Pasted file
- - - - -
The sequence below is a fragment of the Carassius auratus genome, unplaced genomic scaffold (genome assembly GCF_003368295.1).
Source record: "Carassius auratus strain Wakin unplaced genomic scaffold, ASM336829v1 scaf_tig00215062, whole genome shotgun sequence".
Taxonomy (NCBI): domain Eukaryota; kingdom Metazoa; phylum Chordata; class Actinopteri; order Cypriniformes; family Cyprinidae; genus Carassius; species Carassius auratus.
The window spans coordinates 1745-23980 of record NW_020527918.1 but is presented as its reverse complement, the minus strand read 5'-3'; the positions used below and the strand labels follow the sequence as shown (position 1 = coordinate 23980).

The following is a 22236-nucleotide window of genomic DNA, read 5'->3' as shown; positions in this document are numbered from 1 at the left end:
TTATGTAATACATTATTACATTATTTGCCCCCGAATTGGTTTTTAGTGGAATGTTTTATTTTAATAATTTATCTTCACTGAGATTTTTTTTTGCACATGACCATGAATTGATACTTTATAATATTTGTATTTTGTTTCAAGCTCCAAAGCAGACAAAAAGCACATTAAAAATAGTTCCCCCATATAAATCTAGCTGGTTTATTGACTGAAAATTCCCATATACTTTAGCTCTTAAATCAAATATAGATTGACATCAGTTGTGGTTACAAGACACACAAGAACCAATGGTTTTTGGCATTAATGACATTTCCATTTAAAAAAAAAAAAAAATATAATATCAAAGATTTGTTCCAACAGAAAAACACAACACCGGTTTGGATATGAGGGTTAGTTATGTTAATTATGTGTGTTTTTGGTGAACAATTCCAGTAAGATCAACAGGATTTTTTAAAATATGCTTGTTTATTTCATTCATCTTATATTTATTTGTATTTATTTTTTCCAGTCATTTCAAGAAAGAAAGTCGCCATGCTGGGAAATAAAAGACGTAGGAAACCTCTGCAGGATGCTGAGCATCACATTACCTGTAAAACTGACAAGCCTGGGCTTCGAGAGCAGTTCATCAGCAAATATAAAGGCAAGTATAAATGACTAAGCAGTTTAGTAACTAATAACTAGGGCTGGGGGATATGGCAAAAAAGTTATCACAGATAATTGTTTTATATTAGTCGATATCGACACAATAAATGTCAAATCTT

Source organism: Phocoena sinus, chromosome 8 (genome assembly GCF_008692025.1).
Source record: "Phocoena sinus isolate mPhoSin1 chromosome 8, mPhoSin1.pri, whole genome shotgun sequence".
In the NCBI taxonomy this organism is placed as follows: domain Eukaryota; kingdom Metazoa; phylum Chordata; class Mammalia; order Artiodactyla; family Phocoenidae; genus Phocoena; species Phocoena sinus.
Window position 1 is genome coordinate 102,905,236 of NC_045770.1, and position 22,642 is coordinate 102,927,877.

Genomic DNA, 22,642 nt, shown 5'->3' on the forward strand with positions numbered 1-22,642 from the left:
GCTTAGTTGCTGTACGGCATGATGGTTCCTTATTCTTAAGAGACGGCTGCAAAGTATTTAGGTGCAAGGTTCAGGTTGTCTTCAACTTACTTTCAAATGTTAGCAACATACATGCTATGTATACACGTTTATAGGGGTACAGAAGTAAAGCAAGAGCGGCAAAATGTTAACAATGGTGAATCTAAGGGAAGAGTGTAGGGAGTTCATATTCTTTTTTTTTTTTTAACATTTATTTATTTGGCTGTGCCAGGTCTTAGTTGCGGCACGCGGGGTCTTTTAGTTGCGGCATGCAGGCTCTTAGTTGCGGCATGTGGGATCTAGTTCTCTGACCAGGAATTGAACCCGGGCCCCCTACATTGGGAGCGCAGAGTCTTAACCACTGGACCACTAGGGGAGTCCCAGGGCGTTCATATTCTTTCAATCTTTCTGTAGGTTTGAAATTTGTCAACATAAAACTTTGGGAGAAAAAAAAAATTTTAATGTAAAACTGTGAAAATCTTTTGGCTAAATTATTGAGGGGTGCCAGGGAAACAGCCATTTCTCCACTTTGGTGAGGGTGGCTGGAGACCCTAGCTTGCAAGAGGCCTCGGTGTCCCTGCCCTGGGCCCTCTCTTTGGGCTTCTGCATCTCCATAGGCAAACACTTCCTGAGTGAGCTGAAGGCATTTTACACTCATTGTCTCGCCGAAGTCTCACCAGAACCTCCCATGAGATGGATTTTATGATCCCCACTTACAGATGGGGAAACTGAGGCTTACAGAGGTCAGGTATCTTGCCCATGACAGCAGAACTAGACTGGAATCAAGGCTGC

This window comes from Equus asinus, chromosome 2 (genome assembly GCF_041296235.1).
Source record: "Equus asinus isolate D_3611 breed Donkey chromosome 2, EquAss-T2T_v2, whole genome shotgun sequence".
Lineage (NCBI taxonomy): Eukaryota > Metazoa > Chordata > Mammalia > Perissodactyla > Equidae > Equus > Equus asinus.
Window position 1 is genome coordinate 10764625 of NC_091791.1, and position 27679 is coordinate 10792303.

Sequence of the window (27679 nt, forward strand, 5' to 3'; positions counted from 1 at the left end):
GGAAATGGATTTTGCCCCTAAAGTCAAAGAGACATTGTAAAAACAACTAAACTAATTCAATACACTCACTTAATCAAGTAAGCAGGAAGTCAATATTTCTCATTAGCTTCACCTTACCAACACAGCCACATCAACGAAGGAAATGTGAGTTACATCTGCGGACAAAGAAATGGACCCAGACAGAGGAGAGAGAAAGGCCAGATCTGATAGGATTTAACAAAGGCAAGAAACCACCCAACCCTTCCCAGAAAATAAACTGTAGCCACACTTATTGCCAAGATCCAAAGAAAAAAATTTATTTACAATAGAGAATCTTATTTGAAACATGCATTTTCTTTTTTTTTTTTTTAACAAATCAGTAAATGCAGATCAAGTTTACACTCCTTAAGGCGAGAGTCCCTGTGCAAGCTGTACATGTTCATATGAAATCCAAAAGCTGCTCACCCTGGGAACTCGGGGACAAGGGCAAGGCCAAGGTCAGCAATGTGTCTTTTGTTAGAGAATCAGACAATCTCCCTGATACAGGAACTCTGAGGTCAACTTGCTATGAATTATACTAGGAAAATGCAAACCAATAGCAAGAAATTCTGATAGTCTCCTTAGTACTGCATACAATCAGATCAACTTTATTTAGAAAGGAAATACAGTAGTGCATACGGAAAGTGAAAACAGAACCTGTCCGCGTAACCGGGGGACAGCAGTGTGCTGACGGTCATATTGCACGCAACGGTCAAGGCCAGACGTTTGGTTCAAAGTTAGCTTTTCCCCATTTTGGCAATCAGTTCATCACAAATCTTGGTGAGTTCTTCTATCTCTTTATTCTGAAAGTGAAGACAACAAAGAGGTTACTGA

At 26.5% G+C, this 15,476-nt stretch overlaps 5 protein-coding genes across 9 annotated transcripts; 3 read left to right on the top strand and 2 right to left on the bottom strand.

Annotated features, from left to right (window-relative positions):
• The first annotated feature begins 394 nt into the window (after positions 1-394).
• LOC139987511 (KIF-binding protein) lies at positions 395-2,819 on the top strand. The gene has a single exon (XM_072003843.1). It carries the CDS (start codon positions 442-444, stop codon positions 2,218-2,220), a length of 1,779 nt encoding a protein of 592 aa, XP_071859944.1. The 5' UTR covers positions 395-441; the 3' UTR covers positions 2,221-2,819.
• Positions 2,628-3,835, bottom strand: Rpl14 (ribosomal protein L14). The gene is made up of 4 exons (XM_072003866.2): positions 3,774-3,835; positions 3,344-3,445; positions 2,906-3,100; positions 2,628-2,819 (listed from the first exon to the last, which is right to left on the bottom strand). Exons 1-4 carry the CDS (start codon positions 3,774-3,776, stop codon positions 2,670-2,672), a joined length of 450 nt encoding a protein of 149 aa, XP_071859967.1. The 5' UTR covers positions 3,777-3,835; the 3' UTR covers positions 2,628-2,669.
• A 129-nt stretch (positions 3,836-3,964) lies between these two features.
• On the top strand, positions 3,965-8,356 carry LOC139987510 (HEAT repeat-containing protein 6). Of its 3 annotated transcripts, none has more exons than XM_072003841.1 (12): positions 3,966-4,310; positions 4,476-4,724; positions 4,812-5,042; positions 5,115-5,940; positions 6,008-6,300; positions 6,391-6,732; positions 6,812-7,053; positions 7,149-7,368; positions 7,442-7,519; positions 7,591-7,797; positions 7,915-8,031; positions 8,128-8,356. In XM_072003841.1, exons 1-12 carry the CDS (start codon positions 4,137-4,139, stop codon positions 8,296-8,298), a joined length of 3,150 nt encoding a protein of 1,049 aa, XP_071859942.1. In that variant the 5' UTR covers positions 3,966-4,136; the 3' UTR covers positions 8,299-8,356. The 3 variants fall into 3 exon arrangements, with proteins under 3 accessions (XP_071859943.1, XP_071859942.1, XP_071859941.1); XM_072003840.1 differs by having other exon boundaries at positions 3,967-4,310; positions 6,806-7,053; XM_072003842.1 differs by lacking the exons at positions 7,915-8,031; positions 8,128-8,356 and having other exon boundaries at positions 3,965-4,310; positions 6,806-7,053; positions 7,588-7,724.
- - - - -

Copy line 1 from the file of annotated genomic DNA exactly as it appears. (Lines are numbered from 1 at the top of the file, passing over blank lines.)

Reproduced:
The sequence below is a fragment of the Carassius auratus genome, unplaced genomic scaffold (genome assembly GCF_003368295.1).